It is through Cheney that Prados examines the interactions between the White House, Congress and the CIA, with the CIA all too often becoming the convenient scapegoat when “Family Jewels” get leaked. Prados looks behind the scapegoating, as in Iran-Contra, to argue that those in the White House and Congress deflected blame onto the CIA. Although Prados notes that the roles of both President Reagan and former director of central intelligence William Casey still remain ambiguous, despite the claim of Robert M. Gates that Casey probably did not know about the diversion, Prados argues there is “a fair likelihood that he did.” Overall, in terms of the White House/CIA relationship, Prados concludes that “The agency’s effort to protect the Family Jewel only did it harm, while the Iran-Contra faults overall were so large that no effort to scapegoat the CIA actually could protect the White House.”
Prados does not exempt the current presidential administration from his critique. “Obama’s failure to sustain the effort to close Guantanamo and his acquiescence in continued authority for the wireless intercept programs show poorly,” he argues. “He either lacked the courage of his convictions or let himself be led by the intelligence mavens.” Yet Obama does not rise to the likes of Cheney, in Prados’s assessment, because “Unlike his predecessors, however, President Obama did not add new Family Jewels. Obama functioned as an enabler for the jewelers, not as their ringmaster.” (327)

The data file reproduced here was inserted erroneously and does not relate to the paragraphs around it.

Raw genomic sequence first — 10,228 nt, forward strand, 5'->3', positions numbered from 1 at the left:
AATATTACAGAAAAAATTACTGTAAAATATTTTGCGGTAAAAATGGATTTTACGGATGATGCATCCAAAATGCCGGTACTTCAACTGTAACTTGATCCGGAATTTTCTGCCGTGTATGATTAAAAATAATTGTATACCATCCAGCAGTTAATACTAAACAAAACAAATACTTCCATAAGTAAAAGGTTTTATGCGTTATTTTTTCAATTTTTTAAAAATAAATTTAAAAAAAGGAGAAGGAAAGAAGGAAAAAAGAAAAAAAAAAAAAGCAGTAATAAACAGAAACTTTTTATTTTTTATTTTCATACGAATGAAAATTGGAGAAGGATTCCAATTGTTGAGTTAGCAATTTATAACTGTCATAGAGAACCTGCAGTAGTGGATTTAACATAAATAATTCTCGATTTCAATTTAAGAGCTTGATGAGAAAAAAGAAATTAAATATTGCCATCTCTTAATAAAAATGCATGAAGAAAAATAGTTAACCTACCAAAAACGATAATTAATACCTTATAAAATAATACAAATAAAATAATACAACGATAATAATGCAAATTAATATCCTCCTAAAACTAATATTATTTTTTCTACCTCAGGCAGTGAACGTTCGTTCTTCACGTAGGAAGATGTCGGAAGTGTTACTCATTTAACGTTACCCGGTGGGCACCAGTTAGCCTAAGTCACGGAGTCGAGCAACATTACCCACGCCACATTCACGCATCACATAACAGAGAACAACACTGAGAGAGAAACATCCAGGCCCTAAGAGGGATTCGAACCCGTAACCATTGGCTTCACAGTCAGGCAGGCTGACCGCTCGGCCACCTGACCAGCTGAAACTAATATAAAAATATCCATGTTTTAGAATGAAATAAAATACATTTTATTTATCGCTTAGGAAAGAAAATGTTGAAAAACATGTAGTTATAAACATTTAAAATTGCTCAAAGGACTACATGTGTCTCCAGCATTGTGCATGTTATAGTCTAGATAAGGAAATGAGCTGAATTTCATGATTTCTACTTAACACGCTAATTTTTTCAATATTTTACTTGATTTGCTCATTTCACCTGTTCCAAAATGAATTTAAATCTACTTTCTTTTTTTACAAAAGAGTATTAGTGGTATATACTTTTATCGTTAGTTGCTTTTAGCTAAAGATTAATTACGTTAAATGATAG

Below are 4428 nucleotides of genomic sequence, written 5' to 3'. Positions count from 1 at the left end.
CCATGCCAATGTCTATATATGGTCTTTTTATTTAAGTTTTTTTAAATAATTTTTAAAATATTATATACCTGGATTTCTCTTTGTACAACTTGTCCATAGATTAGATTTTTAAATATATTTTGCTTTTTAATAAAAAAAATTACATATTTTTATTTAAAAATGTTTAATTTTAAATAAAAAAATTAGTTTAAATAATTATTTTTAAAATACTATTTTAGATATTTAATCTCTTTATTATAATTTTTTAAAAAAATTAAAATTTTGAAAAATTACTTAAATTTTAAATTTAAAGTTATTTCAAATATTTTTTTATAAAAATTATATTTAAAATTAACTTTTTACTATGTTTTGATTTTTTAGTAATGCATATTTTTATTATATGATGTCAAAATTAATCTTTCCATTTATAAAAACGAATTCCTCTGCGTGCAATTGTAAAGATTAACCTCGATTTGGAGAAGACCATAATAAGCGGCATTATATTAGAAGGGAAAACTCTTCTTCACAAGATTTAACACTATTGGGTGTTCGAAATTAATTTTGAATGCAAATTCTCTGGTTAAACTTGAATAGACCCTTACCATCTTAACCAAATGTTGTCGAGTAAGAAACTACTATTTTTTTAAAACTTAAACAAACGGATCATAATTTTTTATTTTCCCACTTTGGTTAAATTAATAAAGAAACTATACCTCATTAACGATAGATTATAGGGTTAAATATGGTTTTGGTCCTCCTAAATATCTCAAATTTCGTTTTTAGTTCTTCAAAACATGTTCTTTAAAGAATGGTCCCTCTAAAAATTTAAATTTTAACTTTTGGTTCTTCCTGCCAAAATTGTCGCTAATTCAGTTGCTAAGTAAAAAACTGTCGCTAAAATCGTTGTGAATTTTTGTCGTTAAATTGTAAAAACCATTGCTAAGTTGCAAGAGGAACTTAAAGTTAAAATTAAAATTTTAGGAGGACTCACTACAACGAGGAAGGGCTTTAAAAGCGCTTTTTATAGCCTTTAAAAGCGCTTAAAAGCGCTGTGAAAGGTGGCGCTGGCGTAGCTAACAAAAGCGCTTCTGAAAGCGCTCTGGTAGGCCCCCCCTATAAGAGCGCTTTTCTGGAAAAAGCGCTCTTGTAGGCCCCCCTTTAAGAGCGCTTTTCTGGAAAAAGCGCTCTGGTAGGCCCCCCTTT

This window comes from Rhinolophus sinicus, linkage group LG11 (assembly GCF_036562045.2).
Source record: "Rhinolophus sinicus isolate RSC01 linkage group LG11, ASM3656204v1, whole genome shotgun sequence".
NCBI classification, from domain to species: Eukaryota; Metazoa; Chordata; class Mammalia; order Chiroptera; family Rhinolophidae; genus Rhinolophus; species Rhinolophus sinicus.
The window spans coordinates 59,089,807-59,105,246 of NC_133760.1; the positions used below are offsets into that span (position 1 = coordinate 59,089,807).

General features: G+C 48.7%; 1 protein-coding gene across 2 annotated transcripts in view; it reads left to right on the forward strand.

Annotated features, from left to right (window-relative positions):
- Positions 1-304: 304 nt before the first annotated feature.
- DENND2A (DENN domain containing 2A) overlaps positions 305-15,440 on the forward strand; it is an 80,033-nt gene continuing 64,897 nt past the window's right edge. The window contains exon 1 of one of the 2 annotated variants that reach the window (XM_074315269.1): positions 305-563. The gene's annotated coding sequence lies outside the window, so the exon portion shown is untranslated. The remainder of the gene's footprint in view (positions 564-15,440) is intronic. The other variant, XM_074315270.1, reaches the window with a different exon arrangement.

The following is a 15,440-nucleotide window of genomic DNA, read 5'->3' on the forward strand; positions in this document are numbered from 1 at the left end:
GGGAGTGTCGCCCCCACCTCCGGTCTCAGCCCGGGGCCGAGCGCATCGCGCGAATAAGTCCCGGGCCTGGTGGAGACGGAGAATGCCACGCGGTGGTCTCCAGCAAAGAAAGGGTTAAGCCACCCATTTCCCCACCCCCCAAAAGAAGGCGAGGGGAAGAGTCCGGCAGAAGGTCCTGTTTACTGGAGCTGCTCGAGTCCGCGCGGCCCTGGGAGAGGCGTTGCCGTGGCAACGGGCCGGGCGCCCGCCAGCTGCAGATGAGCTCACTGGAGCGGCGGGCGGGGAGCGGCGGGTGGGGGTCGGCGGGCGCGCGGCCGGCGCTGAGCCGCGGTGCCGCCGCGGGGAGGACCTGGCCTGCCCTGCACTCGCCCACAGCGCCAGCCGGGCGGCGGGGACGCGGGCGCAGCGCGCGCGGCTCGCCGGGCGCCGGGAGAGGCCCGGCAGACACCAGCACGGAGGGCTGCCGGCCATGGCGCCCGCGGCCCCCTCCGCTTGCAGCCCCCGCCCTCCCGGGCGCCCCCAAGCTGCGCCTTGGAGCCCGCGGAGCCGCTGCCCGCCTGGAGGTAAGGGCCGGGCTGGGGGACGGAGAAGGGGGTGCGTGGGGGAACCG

The lesson Prados leads his readers to is the need for an informed polity to guard against what he calls “the most disturbing aspect of all.” For Prados, that is that “Family Jewels seem to have a tendency to replicate, suggesting that abuse fulfills some functional purpose.” For example, Prados writes: “Vietnam-era surveillance is reprised by war on terror surveillance. Vietnam-era eavesdropping yields to the Terrorist Surveillance Program. Harsh interrogation tactics used in the CIA molehunt are followed by the even greater horrors of the Bush administration’s treatment of detainees. The assassination plots of the Cold War have been succeeded by the real killings of the drone program.” (322)
Though I imagine that Prados had in mind when he started this project the importance of informing Americans of what their government did in their name, I wonder if the author had a loftier goal in mind. Throughout the work he weaves a narrative of the White House, Congress and the CIA constantly digging themselves a deeper hole through their efforts to protect the “Family Jewels.” Nixon and Watergate, as well as Reagan and Iran-Contra, standout. In that regard “The Family Jewels” serves as nothing less than a warning to future administrations that the best, and perhaps only, way to avoid another Watergate or Iran-Contra is simply to avoid authorizing any actions that would later rise to the level of a “Family Jewel.”
Prados’s warnings should not go unheeded by future administrations. “The Family Jewels” is highly recommended for history buffs, especially those interested in the intersection of intelligence, congress and the white house. The book is available at Amazon.com and by clicking here: The Family Jewels.